Business, wildlife charities and farmers are uniting in the Yorkshire Wolds in an effort to boost the prospects for one of this country’s fastest declining birds – the wild grey partridge.

This once-familiar bird species, which flourished on farmland across the country, has declined by about 86 per cent over the past 40 years. However, research by the Game & Wildlife Conservation Trust, has established the main reasons for its decline and is encouraging farmers, gamekeepers and landowners to target their conservation efforts towards saving this iconic species.

Henrietta Appleton, an advisor with the GWCT said, “The Yorkshire Wolds offers fantastic potential for wild grey partridges and we are delighted to be running this stimulating event in the area on the 20 June to show the art of the possible.”

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Currently the GWCT estimates through its national Partridge Count Scheme that the Yorkshire Wolds, including Holderness and the Humberhead Levels around Goole, could hold at least 8,500 wild grey partridges. Although the GWCT is currently monitoring 28 sites across the Wolds, just 203 pairs of grey partridges have been recorded. Henrietta Appleton explains, “Potentially, we could see a lot more partridges in the area, but we need more people to carry out conservation work to help the species and importantly, we need more farmers and landowners involved in our count scheme, so that we can more accurately measure the existing population.”

The grey partridge event, organised by the Game & Wildlife Conservation Trust on Thursday 20 June starts at 4pm and is being held at Greenlands Farm, Bridlington, by kind permission of Tim Coleman. The event, which is being run by Henrietta Appleton and Dr Roger Draycott, a senior ecologist with the GWCT will include plenty of free advice, five topical tips on how to boost partridge numbers and a tour around the farm to discuss year round partridge management.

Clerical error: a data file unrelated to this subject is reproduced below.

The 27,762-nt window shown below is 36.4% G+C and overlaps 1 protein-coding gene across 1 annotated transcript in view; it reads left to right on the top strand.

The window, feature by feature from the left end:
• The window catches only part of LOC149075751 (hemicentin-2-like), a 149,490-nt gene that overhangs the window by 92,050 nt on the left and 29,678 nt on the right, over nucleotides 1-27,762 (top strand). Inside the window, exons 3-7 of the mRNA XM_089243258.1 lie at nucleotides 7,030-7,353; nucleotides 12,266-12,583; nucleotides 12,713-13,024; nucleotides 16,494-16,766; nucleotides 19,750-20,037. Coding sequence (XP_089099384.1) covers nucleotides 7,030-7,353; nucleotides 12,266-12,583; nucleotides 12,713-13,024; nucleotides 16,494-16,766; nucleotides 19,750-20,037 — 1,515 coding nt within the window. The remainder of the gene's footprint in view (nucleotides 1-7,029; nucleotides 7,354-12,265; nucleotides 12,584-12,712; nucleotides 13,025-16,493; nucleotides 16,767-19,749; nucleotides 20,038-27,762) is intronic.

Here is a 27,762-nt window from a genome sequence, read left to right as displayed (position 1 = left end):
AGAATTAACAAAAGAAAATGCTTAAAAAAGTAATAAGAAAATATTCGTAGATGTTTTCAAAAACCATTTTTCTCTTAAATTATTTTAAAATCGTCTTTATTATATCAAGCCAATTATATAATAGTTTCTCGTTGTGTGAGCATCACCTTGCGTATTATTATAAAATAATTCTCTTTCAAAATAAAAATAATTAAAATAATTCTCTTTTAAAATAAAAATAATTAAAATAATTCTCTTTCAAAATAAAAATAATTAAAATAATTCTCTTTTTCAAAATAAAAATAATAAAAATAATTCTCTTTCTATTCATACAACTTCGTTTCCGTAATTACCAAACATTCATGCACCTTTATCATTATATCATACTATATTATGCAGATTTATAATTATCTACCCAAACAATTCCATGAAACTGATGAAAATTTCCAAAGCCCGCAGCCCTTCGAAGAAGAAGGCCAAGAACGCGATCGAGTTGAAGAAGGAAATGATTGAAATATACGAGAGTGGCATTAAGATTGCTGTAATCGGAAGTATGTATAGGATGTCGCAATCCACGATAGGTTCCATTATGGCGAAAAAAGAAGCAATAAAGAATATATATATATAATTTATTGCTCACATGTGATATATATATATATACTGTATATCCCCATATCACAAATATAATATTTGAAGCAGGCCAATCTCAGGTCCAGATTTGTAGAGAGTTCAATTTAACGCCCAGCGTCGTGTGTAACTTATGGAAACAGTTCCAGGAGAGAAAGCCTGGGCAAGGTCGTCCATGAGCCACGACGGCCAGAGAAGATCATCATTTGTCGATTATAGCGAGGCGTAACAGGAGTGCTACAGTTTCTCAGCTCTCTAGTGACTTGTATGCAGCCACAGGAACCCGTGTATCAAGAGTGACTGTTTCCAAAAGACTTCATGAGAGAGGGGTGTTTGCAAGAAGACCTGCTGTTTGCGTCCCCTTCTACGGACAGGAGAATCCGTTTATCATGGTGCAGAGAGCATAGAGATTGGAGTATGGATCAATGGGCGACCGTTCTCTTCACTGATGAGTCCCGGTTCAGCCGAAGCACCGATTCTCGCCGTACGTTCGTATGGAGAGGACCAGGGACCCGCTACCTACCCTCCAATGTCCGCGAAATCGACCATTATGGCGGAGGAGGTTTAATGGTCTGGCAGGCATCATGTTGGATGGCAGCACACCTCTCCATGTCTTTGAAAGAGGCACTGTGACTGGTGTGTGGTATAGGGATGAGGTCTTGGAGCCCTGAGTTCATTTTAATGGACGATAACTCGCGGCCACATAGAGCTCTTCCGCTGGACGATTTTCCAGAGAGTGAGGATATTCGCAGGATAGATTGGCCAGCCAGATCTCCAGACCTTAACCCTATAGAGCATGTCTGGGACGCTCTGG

Henrietta Appleton explains, “We have set up grey partridge groups in many regions across the UK and whilst we have an active Yorkshire group we are particularly keen to encourage management for greys in the Wolds. The meeting at Greenlands Farm on the 20th June, will demonstrate how it is possible to integrate the running of a commercial arable farm with year-round conservation measures targeted at grey partridge recovery.”

To attend the event, contact Lynda Ferguson at the GWCT on 01425 651013 or email: lferguson@gwct.org.uk. Alternatively the event can be booked online at: www.gwct.org.uk/courses

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